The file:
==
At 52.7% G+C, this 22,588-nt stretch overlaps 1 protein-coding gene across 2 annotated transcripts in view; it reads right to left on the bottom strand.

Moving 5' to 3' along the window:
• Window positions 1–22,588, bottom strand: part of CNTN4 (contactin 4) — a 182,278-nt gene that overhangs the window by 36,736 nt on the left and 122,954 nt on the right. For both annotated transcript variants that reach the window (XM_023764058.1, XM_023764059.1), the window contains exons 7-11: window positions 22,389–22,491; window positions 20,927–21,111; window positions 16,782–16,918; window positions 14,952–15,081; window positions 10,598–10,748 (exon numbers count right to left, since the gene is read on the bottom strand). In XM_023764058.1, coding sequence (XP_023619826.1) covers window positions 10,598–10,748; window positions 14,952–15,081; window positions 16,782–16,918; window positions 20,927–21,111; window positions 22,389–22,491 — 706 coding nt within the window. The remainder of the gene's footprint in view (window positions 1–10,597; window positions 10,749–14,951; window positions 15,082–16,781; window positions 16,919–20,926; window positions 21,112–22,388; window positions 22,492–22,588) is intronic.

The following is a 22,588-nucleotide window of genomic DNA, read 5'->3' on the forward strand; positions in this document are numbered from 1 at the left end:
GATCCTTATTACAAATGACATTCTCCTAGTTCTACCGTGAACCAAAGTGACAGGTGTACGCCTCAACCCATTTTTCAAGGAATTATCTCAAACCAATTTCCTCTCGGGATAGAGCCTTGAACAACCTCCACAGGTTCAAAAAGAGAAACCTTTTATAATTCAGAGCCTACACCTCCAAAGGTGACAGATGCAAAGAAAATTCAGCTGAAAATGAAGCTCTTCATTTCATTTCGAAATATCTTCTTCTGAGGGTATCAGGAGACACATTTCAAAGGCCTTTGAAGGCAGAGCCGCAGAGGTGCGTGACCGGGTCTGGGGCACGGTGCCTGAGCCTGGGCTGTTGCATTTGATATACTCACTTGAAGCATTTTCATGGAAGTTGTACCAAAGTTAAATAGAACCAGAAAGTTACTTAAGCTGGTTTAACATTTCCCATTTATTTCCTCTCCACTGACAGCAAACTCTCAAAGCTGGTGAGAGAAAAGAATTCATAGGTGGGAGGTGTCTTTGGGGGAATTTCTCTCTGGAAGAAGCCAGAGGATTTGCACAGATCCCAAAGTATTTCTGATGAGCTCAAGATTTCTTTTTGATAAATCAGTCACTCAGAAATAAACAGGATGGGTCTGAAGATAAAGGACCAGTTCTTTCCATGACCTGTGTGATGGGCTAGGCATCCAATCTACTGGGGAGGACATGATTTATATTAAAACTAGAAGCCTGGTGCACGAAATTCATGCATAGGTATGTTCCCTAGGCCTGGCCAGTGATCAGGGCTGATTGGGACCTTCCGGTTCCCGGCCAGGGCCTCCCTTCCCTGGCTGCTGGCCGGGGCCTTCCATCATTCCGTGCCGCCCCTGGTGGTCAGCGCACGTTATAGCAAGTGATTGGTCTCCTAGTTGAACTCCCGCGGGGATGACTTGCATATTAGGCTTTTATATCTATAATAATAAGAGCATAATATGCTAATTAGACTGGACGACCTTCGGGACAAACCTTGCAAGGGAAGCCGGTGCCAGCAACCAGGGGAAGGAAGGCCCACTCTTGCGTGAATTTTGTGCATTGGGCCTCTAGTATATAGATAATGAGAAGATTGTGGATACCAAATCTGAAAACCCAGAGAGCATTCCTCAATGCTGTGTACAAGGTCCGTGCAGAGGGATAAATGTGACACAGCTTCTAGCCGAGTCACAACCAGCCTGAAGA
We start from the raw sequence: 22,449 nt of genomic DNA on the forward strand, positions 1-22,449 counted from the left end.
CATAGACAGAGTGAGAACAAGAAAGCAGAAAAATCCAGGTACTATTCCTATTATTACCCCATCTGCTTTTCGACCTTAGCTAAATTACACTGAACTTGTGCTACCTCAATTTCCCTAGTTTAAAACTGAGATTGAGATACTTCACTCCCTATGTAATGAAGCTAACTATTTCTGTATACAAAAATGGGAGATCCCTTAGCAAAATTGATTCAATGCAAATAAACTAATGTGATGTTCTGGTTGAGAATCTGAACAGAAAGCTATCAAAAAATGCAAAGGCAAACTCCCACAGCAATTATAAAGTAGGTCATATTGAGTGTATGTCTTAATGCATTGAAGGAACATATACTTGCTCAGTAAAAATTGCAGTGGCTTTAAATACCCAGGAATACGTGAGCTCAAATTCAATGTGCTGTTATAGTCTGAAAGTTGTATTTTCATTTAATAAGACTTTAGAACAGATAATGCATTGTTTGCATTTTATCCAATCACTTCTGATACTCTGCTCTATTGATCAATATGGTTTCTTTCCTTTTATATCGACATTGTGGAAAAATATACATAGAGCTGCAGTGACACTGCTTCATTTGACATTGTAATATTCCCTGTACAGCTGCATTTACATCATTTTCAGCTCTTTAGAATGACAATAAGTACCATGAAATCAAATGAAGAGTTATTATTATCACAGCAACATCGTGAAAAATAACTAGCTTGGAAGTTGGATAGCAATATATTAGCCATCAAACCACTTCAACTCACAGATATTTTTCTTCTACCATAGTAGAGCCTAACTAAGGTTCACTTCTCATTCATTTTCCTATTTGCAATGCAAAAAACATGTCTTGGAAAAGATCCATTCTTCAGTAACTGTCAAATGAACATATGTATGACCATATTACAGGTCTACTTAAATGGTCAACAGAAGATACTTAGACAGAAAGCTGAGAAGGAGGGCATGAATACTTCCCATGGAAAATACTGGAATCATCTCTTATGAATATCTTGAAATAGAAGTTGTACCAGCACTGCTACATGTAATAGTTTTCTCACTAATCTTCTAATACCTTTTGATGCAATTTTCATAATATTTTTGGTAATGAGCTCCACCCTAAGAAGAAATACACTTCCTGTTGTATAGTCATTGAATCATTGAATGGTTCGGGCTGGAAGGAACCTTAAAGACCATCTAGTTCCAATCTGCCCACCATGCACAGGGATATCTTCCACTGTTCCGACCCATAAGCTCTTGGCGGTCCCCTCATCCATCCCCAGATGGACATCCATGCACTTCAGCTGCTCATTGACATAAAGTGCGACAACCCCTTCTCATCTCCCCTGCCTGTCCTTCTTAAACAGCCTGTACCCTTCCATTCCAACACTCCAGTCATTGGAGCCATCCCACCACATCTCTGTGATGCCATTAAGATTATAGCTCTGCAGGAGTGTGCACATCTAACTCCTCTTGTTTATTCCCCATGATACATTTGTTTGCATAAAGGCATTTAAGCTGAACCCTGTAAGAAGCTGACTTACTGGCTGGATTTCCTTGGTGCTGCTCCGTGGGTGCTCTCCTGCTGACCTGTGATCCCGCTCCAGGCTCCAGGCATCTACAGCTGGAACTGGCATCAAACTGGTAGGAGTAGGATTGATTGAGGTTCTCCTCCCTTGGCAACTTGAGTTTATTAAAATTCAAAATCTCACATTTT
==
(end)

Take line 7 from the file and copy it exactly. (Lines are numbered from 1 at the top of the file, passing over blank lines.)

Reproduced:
CATAGACAGAGTGAGAACAAGAAAGCAGAAAAATCCAGGTACTATTCCTATTATTACCCCATCTGCTTTTCGACCTTAGCTAAATTACACTGAACTTGTGCTACCTCAATTTCCCTAGTTTAAAACTGAGATTGAGATACTTCACTCCCTATGTAATGAAGCTAACTATTTCTGTATACAAAAATGGGAGATCCCTTAGCAAAATTGATTCAATGCAAATAAACTAATGTGATGTTCTGGTTGAGAATCTGAACAGAAAGCTATCAAAAAATGCAAAGGCAAACTCCCACAGCAATTATAAAGTAGGTCATATTGAGTGTATGTCTTAATGCATTGAAGGAACATATACTTGCTCAGTAAAAATTGCAGTGGCTTTAAATACCCAGGAATACGTGAGCTCAAATTCAATGTGCTGTTATAGTCTGAAAGTTGTATTTTCATTTAATAAGACTTTAGAACAGATAATGCATTGTTTGCATTTTATCCAATCACTTCTGATACTCTGCTCTATTGATCAATATGGTTTCTTTCCTTTTATATCGACATTGTGGAAAAATATACATAGAGCTGCAGTGACACTGCTTCATTTGACATTGTAATATTCCCTGTACAGCTGCATTTACATCATTTTCAGCTCTTTAGAATGACAATAAGTACCATGAAATCAAATGAAGAGTTATTATTATCACAGCAACATCGTGAAAAATAACTAGCTTGGAAGTTGGATAGCAATATATTAGCCATCAAACCACTTCAACTCACAGATATTTTTCTTCTACCATAGTAGAGCCTAACTAAGGTTCACTTCTCATTCATTTTCCTATTTGCAATGCAAAAAACATGTCTTGGAAAAGATCCATTCTTCAGTAACTGTCAAATGAACATATGTATGACCATATTACAGGTCTACTTAAATGGTCAACAGAAGATACTTAGACAGAAAGCTGAGAAGGAGGGCATGAATACTTCCCATGGAAAATACTGGAATCATCTCTTATGAATATCTTGAAATAGAAGTTGTACCAGCACTGCTACATGTAATAGTTTTCTCACTAATCTTCTAATACCTTTTGATGCAATTTTCATAATATTTTTGGTAATGAGCTCCACCCTAAGAAGAAATACACTTCCTGTTGTATAGTCATTGAATCATTGAATGGTTCGGGCTGGAAGGAACCTTAAAGACCATCTAGTTCCAATCTGCCCACCATGCACAGGGATATCTTCCACTGTTCCGACCCATAAGCTCTTGGCGGTCCCCTCATCCATCCCCAGATGGACATCCATGCACTTCAGCTGCTCATTGACATAAAGTGCGACAACCCCTTCTCATCTCCCCTGCCTGTCCTTCTTAAACAGCCTGTACCCTTCCATTCCAACACTCCAGTCATTGGAGCCATCCCACCACATCTCTGTGATGCCATTAAGATTATAGCTCTGCAGGAGTGTGCACATCTAACTCCTCTTGTTTATTCCCCATGATACATTTGTTTGCATAAAGGCATTTAAGCTGAACCCTGTAAGAAGCTGACTTACTGGCTGGATTTCCTTGGTGCTGCTCCGTGGGTGCTCTCCTGCTGACCTGTGATCCCGCTCCAGGCTCCAGGCATCTACAGCTGGAACTGGCATCAAACTGGTAGGAGTAGGATTGATTGAGGTTCTCCTCCCTTGGCAACTTGAGTTTATTAAAATTCAAAATCTCACATTTT